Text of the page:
Commissary sales fund programs and “quality of life services” for inmates, including travel assistance for families of inmates who qualify, according to Mr. Jarvela. The funding also helps cover cable TV and recreation equipment costs, he stated.

VADOC takes about a 5 cent commission for every email sent, according to Mr. Weneta.

The email fees are used to supplement funding for inmate post-secondary educational programs and vocational education, according to Mr. Jarvela. There are glaring disparities between jails across the state in how much inmates are charged for a 15-minute phone call, according to the Prison Policy Initiative.

Hampton City Jail and the William G. Truesdale Adult Detention Center charge about $11 for a 15-minute call. Many other Virginia jails charge around $4 or less, according to 2019 data from Prison Policy Initiative. Inmates housed in jails around Virginia that use the telephone provider service Securus often pay the highest rates, the report shows.

Telephone service providers collect about $2 for phone calls to Hampton City Jail while family and friends of inmates are charged about $10. This leaves the sheriff to collect about $8 per 15-minute call, according to Mr. Weneta.

“What’s happening is that the sheriff is artificially quintupling the price of a phone call and collecting an 800 percent commission on that call,” Mr. Weneta said.

Advocacy groups such as the Humanization Project, Worth Rises and Americans for Prosperity researched where the imposed fees went.

“We discovered that in the last five years, the sheriff’s offices in Virginia have collected over $183 million in commissions, yet only spent about $9 million of that in programs to benefit people who are incarcerated,” Mr. Weneta said.

The Virginia Sheriffs’ Association supported the legislation and will take part in the workgroup to “address any issues that are documented which reflect excessive charges,” stated Executive Director John W. Jones. The authorized fees allow jails to provide inmates with virtual visits from families and support inmate work programs, which allow sheriffs to locate employ- ment opportunities for the formerly incarcerated, according to Mr. Jones.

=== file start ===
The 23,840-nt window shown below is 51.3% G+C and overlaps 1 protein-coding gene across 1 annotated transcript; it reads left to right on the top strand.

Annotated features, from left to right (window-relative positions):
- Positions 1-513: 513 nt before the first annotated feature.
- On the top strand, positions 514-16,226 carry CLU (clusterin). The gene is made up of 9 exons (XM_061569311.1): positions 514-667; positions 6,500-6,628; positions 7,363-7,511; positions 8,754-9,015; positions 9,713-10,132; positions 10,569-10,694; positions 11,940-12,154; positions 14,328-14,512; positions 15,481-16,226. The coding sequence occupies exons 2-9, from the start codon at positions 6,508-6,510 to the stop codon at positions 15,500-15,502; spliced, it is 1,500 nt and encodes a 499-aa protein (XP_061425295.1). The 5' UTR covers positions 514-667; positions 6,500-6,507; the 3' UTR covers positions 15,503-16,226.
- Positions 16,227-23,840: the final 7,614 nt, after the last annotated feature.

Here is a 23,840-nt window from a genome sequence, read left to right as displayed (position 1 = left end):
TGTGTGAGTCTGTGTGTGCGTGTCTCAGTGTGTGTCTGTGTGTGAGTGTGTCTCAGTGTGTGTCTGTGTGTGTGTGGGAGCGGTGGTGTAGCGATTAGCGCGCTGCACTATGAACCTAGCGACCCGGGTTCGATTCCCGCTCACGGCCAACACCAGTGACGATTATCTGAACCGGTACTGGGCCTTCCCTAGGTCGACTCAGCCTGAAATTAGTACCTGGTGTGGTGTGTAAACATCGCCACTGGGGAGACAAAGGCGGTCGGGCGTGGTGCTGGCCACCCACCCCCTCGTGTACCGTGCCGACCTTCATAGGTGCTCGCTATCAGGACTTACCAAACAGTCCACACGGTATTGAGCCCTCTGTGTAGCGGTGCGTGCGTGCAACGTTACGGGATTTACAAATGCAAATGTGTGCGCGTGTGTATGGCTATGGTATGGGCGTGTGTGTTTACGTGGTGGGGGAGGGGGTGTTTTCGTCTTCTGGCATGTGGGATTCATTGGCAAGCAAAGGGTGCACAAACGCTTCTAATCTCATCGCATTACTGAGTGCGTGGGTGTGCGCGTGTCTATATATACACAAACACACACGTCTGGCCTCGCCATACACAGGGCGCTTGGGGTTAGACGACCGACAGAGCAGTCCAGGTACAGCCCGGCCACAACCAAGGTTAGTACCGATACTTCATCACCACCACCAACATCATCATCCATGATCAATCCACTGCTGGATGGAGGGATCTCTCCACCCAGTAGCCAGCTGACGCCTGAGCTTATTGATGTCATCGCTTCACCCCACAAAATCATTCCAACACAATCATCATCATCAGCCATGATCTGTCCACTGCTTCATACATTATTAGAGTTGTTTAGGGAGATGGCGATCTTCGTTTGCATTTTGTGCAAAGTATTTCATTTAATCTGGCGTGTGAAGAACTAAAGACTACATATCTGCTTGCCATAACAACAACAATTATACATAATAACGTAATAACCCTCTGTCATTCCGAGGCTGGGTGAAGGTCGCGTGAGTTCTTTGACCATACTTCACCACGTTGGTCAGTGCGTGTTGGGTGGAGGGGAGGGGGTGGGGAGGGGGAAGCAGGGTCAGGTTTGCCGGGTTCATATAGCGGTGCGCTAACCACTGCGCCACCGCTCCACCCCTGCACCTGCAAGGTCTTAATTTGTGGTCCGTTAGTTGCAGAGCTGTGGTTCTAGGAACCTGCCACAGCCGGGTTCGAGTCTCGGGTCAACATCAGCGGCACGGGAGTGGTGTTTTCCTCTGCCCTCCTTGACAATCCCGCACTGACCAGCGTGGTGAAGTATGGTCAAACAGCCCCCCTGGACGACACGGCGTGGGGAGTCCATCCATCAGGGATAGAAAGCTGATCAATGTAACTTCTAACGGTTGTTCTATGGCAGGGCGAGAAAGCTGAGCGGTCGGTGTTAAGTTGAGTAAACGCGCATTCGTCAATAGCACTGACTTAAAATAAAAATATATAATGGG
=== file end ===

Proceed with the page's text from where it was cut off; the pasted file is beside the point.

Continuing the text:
“All of the money collected under the Code are used exclusively for the benefit of inmates in the care of sheriffs,” Mr. Jones stated in an email.

Some fees are targeted to harm the people who cannot afford them, Mr. Weneta said. For example, it costs $6 to deposit $25 into an inmate’s trust account, but only $10 to deposit $300, he said.

The introduced legislation proposed that fees charged when depositing to an inmate’s account could not exceed 3 percent of the amount received.

Prison vendors take advantage of families with low incomes and limited financial means, according to Bianca Tylek, executive director of Worth Rises. The nonprofit organization is focused on dismantling what it said is a multibillion-dollar exploitative industry. Ms. Tylek has led several campaigns to make jail phone calls free.

“We know that people often don’t have $300 to put on an account, and so typically those who are making deposits that are in much smaller amounts are getting exploited the most,” she said.

Many families of the incarcerated deal with financial burdens to communicate through email and phone calls. More than a third go into debt attempting to pay the correspondence fees, according to the Who Pays Report. The report was a national community-driven research project with multiple partners.

“What we found in our research is that one in three families go into debt just trying to stay in contact with an incarcerated loved one, and those fees were most egregious in the jails,” Mr. Weneta said.

Mr. Knotts said that a woman in his congregation helped raise her incarcerated daughter’s son.

“She can barely afford diapers. We’ve had to help her cover the cost of diapers and essentials,” Mr. Knotts said. “One of the things that she really struggles with is the amount of money it costs to talk to her daughter.”

The study report is expected to be completed in December.

Capital News Service is a program of Virginia Commonwealth University’s Robertson School of Media and Culture.